Migration’s Silence Witnesses: Maria Thereza Alves’ Seeds of Change
In a complex work, Wake, 2000, prior to Seeds of Change, Maria Thereza Alves identified several construction sites in Berlin that she considered suitable for an artwork based on investigating the botanical history of the earth by way of seed germination. In addition to taking core earth samples and organising appropriate conditions for germinating whatever seeds had lain dormant in the soil, the artist conducted an extensive investigation of records relating to the history of that part of Germany and the movements of goods, animals and people, including refugees and soldiers. Amongst her findings of the Charlottenstrasse/Französischestrasse site was the link between Berlin and Alsace-Lorraine (from which Huguenots had fled, amongst them gardeners). Furthermore, as she comments: ‘During the 1800s, the rise of nation-states also affected the field of botany. Priority was given to national studies of flora.’ With the successive exchanges of Alsace-Lorraine between Germany and France, ‘unlike conventional botanical studies, the research from Alsace-Lorraine documents not only the flora but also how political changes affected that flora.’ Species specific to the region had to be added or subtracted from the national inventory.1 In addition, Alves locates lists of flora included species from all parts of the world, representing seeds not only legitimately introduced by trade, but also ‘piggybacked’ into Germany on clothing, shoes and baggage, animal fur and hooves, and so forth. Bismarck’s attempts to create a German national state and identity, to be reflected by the ‘national’ flora of his Minister’s Garden, once in the vicinity of Alves’ Vossstrasse/Behrenstrasse site, would undoubtedly be thwarted by the lack of respect given by plants to national borders.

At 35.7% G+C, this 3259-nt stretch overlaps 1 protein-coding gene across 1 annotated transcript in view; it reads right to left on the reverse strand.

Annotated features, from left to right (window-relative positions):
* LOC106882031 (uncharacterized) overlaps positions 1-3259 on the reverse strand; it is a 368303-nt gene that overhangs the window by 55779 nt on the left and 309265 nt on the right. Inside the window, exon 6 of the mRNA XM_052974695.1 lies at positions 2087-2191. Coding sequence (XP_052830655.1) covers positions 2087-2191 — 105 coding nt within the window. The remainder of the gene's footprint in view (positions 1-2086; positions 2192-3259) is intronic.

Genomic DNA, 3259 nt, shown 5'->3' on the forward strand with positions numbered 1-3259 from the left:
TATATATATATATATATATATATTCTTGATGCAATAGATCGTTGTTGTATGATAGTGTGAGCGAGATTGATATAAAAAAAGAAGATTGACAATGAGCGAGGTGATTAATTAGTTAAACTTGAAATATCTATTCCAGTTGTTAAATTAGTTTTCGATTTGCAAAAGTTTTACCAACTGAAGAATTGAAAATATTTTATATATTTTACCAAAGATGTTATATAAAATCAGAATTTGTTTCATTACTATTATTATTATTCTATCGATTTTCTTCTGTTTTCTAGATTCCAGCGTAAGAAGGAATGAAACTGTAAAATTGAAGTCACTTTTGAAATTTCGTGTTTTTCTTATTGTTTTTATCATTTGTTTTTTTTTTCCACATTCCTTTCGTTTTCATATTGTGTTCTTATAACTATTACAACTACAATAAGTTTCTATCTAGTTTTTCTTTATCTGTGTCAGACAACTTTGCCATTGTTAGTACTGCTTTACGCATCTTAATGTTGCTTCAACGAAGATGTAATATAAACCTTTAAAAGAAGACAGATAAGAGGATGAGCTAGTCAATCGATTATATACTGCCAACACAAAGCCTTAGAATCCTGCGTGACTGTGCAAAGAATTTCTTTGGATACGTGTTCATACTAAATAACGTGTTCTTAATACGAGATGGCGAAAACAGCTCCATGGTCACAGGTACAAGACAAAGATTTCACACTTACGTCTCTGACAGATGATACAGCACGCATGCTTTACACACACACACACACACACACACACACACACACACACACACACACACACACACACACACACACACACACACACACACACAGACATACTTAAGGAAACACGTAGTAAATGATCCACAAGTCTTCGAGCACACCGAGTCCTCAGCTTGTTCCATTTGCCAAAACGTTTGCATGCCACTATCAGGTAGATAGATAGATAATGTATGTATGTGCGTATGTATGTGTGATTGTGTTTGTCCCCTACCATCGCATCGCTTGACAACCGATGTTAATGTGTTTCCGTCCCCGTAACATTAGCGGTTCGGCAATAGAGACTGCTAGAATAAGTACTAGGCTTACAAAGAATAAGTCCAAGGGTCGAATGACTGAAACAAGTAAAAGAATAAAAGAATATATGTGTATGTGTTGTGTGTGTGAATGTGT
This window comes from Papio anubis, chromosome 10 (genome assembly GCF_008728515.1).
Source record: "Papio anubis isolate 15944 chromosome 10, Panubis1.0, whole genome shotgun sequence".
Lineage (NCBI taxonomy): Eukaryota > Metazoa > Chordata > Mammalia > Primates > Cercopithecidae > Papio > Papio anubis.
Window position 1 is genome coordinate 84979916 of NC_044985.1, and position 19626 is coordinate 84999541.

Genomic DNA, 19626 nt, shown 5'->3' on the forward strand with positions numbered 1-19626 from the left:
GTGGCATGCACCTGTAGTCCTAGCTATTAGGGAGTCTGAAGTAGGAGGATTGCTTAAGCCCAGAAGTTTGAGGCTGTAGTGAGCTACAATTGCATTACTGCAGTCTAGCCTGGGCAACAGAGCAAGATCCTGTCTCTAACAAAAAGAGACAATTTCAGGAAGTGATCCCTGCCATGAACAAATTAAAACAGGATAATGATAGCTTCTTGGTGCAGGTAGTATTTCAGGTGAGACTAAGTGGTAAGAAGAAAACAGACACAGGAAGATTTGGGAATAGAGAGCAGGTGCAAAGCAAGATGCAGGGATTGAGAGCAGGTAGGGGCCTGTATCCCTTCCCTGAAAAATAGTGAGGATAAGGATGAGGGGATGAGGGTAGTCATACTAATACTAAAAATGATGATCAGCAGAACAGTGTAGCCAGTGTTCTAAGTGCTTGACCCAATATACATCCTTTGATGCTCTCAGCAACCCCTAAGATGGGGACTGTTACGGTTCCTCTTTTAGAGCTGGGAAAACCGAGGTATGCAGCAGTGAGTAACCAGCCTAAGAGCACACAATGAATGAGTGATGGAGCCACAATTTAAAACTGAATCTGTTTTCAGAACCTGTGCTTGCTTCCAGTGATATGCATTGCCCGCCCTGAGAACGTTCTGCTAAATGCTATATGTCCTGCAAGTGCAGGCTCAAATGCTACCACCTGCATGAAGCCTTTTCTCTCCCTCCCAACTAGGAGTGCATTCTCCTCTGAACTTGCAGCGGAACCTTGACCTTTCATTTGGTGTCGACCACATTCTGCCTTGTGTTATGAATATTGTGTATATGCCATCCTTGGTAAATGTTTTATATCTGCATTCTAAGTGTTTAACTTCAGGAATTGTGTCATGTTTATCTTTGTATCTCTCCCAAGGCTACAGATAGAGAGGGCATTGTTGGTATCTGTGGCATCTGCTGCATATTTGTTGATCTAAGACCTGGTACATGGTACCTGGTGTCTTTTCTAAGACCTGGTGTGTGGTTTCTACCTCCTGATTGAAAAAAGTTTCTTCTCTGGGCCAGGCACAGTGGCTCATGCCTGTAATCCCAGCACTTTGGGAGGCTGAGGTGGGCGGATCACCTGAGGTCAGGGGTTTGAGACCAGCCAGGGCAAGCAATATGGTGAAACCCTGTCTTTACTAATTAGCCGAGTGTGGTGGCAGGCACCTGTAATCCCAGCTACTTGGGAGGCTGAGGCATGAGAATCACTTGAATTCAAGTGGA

That flora do not escape the politics of national identity is signalled by the fact that most nations have ‘adopted’ a flower as a national symbol, as if it were somehow exclusively contained within its borders. But how and by what criteria are flora defined as state-specific?
If there can be said to be a ‘founding moment’ to globalisation, it is the so-called ‘discovery’ of the Americas in 1492. According to the philosopher Enrique Dussel, until then Western Europe had been a fairly insignificant territory on the periphery of the known civilised world to the East. Following its disastrous Crusades, Europe found its attempts to forge an overland route to this fabulous world of wealth and knowledge blocked by Islam and the Turks, forcing it to seek a sea passage. When Portugal controlled the eastward sea route round Africa, Spain had no alternative but to develop the westward passage across the Atlantic, opening the oceans to globalised mercantile shipping. With the increased lucrativeness of the trans-Atlantic trade routes, the eastern trade routes fell into relative decline, leading to the rise of wealth and hence of technological and military power of Western Europe. For these reasons, Dussel describes this era as the beginning of modernity and the first politico-economic ‘world-system’. The major countries to capitalise on this mercantile expansion protected by military sea power were those on the western seaboard of Europe. As Dussel describes it, when Spain – supported by its colonial ports in Flanders – lost its initial advantage, power shifted to the more economically pragmatic, that is, proto-capitalist, largely Protestant countries, first Holland, then England, and later, of course, with full-blown capitalism, the United States. 2